Research: Gainsborough on Glass

On my very first visit to the V&A Museum I wandered the rooms wide-eyed and amazed: treasures of marble, wood, glass, jewel, cloth, metal and more abounded, from all ages and all places around the globe. I had more than a bit of a trouble deciding where to look for fear I'd miss something while my back was turned. However I had done some research on-line and in advance so I kept walking, ticking off rooms to ensure I didn't miss any of the leads I'd found on glass painting. As unromantic as it sounds, this organised persistence paid off though as it meant I didn't walk past the Gainsboroughs I had specifically come to see. 

Now Thomas Gainsborough is not an artist I would have linked with reverse glass painting - yet this is precisely what he did in the latter half of the 18th century when he created nearly a dozen images on glass using a limited range of colours in various opacities of oil paint, which he then displayed back-lit by candles in a custom built 'show box' of his own design. There are theories that he painted these landscapes on glass as light and compositional studies for much larger and more traditional canvas paintings and that he may have also used these studies to encourage further commissions. Whatever his reasons, it is sure that he carted the show box around London, and possibly further afield, showing off his work to friends and potential patrons alike in what must be one of the earliest recorded slide shows ever.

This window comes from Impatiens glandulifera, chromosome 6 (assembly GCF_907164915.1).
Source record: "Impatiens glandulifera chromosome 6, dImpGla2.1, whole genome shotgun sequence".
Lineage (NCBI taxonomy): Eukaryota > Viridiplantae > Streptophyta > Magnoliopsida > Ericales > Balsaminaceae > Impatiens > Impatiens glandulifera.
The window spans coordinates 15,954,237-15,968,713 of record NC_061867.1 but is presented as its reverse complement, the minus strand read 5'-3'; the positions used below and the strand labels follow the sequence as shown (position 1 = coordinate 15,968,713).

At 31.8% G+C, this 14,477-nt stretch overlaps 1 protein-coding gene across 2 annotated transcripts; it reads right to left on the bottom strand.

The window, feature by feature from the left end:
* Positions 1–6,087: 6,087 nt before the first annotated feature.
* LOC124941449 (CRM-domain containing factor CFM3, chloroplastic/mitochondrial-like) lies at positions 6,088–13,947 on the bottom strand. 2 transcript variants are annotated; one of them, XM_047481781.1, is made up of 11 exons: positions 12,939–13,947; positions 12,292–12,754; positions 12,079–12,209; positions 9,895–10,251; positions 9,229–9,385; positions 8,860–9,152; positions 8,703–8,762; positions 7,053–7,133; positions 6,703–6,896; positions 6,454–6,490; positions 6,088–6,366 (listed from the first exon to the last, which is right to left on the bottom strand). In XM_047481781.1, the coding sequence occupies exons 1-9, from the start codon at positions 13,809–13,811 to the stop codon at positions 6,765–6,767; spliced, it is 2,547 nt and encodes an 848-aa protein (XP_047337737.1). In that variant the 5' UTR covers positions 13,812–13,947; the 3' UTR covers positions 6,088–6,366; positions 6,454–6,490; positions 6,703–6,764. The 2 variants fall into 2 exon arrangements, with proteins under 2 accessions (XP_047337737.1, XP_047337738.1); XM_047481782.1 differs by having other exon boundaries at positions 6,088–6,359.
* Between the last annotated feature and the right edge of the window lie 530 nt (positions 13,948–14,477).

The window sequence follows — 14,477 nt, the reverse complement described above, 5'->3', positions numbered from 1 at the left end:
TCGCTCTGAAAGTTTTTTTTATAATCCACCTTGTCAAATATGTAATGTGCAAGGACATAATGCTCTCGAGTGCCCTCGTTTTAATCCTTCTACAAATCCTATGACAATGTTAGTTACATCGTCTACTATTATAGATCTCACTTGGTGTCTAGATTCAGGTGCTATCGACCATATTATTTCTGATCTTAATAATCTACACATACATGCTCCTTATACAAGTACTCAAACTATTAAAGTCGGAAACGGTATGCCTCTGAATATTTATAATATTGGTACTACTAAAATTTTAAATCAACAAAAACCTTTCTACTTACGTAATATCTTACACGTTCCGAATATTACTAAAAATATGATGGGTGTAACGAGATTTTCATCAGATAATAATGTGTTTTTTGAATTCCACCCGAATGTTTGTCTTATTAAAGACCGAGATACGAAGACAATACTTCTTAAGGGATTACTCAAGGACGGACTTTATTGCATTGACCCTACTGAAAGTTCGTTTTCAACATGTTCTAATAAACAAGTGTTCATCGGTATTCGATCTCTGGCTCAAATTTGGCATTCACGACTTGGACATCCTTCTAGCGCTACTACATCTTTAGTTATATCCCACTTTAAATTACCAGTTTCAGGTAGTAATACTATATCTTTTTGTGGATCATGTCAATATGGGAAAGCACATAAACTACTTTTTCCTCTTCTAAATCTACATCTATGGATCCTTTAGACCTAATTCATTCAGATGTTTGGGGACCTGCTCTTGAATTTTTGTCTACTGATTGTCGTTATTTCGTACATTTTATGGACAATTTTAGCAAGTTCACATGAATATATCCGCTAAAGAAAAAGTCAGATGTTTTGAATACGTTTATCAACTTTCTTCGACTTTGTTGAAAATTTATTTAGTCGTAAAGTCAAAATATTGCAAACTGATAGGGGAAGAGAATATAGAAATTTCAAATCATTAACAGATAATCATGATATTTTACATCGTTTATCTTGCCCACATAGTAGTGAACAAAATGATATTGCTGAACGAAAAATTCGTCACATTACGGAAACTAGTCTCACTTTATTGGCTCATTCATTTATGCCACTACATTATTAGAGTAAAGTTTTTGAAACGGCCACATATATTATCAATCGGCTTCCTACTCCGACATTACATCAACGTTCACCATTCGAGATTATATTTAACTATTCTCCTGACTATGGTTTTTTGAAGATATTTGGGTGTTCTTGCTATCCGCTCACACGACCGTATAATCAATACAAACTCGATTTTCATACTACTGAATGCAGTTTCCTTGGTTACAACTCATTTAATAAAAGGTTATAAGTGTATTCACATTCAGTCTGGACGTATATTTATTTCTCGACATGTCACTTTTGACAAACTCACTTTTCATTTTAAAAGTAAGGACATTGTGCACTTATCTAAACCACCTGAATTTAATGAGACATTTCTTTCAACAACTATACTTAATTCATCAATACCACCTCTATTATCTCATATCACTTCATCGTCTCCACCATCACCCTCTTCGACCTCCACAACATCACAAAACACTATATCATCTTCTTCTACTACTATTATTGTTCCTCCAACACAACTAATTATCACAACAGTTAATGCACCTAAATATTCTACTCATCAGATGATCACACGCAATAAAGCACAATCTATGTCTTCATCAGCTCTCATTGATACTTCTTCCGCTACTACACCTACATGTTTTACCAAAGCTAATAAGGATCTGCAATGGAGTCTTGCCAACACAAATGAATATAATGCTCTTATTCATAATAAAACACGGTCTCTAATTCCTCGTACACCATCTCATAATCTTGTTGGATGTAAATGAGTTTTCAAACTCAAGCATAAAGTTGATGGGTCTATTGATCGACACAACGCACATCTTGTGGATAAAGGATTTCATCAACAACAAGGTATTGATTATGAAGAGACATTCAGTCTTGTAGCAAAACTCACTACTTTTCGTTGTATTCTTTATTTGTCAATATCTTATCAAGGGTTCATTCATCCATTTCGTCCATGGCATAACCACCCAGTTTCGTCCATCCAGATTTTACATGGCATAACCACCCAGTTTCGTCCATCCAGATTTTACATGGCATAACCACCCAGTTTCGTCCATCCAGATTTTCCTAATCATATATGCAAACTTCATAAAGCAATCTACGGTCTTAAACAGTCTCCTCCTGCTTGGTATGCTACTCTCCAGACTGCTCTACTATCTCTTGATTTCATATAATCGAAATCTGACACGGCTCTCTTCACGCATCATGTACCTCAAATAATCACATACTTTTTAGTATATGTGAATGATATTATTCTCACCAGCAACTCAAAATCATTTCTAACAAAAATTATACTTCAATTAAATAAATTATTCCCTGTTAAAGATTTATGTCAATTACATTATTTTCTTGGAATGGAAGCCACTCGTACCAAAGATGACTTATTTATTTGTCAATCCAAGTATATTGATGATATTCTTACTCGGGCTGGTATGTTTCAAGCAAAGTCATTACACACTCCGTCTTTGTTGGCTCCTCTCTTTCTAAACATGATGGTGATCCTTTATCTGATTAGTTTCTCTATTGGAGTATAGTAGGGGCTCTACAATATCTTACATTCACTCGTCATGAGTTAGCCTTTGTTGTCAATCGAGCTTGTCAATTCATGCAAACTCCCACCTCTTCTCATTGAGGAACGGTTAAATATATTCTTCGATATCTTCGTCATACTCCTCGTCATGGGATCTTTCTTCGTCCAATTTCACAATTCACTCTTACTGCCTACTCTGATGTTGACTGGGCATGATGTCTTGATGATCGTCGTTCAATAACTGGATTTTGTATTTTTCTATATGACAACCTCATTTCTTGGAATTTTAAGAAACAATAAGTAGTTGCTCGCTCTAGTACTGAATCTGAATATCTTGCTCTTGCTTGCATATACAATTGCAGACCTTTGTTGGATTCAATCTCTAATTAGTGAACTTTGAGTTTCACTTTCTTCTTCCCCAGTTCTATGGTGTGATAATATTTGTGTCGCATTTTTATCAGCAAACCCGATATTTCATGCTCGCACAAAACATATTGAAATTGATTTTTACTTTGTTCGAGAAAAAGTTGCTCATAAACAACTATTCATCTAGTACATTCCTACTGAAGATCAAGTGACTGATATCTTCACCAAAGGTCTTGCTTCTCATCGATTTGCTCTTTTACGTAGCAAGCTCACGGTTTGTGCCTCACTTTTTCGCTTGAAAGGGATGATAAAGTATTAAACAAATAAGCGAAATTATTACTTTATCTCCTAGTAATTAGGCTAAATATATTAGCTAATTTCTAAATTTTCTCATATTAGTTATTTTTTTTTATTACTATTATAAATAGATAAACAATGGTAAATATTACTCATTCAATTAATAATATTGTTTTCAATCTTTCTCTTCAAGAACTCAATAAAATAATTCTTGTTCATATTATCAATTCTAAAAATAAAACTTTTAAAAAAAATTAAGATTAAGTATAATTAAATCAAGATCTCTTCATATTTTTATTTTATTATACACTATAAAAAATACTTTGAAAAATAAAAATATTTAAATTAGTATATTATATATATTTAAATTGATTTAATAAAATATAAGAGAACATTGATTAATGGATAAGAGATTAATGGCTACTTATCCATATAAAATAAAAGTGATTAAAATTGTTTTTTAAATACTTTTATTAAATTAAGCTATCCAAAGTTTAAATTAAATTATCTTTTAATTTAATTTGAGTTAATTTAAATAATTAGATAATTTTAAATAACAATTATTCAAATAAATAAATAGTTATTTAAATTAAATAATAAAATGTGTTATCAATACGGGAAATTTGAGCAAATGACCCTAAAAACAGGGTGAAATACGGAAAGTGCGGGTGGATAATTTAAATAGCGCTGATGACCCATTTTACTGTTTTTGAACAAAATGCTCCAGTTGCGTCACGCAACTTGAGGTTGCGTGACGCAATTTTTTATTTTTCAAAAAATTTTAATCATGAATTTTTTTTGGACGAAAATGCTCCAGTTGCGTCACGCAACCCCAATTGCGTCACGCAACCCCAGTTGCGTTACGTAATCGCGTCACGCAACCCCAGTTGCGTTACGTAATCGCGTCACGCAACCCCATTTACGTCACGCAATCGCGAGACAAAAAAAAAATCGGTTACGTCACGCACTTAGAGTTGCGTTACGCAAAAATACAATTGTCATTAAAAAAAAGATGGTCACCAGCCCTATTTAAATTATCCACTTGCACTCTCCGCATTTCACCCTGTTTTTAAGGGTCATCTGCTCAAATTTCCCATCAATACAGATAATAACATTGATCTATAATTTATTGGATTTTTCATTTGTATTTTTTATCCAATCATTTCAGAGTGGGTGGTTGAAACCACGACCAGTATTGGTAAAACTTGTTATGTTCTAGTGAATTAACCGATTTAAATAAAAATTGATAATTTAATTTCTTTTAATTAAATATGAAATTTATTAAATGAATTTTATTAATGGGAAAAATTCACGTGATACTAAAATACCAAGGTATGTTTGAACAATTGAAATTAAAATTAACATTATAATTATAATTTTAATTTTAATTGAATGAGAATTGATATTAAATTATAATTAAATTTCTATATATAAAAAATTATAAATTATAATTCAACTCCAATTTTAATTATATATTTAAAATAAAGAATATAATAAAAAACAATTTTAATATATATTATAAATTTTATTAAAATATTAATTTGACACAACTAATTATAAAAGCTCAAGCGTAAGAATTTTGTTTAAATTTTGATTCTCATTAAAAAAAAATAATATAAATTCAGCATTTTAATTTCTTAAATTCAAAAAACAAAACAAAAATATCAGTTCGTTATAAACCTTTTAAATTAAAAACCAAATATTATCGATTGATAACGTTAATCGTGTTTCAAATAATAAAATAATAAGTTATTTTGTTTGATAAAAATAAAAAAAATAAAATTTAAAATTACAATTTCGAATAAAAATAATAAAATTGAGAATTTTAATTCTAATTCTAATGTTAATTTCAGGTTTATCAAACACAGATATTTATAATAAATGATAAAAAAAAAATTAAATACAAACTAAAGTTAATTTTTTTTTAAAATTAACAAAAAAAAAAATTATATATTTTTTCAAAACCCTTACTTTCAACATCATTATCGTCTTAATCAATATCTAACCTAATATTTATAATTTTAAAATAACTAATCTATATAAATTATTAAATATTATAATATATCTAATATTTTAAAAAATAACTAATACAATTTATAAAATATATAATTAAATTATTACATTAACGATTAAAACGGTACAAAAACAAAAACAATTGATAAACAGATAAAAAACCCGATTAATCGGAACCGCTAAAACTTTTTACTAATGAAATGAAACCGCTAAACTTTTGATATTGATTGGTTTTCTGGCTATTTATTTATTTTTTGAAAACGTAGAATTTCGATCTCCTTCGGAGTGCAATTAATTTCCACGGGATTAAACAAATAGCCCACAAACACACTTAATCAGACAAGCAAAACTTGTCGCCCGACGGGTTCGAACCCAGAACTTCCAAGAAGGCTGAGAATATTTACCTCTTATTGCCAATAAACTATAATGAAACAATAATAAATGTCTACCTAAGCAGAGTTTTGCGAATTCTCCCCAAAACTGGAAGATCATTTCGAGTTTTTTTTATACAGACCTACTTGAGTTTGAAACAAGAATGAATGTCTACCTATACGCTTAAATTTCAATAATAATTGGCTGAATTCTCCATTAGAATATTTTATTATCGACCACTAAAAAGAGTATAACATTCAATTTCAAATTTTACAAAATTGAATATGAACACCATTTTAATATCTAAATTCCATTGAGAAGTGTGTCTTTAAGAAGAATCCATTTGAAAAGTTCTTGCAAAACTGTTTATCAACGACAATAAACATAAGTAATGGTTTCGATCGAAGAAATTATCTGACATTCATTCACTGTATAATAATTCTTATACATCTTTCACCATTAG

For more information on the box you can check out the V&A's on-line entry on Gainsborough's showbox  or pay a visit to Room 88 the next time you're passing through the Museum.

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